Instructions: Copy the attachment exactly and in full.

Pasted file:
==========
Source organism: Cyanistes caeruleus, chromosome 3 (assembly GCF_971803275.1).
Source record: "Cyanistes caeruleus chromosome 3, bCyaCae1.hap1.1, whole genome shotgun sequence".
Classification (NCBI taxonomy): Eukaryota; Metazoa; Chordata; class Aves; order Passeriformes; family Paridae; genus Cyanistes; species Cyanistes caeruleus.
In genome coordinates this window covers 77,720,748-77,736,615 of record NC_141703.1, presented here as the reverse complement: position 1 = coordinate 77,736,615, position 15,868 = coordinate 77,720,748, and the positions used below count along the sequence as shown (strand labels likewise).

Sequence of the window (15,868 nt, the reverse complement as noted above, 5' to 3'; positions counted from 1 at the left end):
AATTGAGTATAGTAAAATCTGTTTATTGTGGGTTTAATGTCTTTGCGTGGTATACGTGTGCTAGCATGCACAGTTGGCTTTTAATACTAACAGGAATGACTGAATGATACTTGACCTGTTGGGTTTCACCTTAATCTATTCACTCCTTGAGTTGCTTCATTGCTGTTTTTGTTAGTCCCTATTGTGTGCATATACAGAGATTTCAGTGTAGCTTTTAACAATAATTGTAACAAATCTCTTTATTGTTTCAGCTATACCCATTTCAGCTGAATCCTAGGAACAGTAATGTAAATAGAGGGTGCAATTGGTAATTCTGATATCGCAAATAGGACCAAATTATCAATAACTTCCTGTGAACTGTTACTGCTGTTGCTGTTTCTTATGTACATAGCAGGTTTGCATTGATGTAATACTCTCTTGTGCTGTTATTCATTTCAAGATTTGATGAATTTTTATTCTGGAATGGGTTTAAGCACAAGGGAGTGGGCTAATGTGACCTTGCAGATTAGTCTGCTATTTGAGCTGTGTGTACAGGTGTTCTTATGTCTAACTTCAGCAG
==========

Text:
Source organism: Cyanistes caeruleus, chromosome 3 (assembly GCF_971803275.1).
Source record: "Cyanistes caeruleus chromosome 3, bCyaCae1.hap1.1, whole genome shotgun sequence".
Classification (NCBI taxonomy): Eukaryota; Metazoa; Chordata; class Aves; order Passeriformes; family Paridae; genus Cyanistes; species Cyanistes caeruleus.
In genome coordinates this window covers 77,720,748-77,736,615 of record NC_141703.1, presented here as the reverse complement: position 1 = coordinate 77,736,615, position 15,868 = coordinate 77,720,748, and the positions used below count along the sequence as shown (strand labels likewise).

Sequence of the window (15,868 nt, the reverse complement as noted above, 5' to 3'; positions counted from 1 at the left end):
AATTGAGTATAGTAAAATCTGTTTATTGTGGGTTTAATGTCTTTGCGTGGTATACGTGTGCTAGCATGCACAGTTGGCTTTTAATACTAACAGGAATGACTGAATGATACTTGACCTGTTGGGTTTCACCTTAATCTATTCACTCCTTGAGTTGCTTCATTGCTGTTTTTGTTAGTCCCTATTGTGTGCATATACAGAGATTTCAGTGTAGCTTTTAACAATAATTGTAACAAATCTCTTTATTGTTTCAGCTATACCCATTTCAGCTGAATCCTAGGAACAGTAATGTAAATAGAGGGTGCAATTGGTAATTCTGATATCGCAAATAGGACCAAATTATCAATAACTTCCTGTGAACTGTTACTGCTGTTGCTGTTTCTTATGTACATAGCAGGTTTGCATTGATGTAATACTCTCTTGTGCTGTTATTCATTTCAAGATTTGATGAATTTTTATTCTGGAATGGGTTTAAGCACAAGGGAGTGGGCTAATGTGACCTTGCAGATTAGTCTGCTATTTGAGCTGTGTGTACAGGTGTTCTTATGTCTAACTTCAGCAG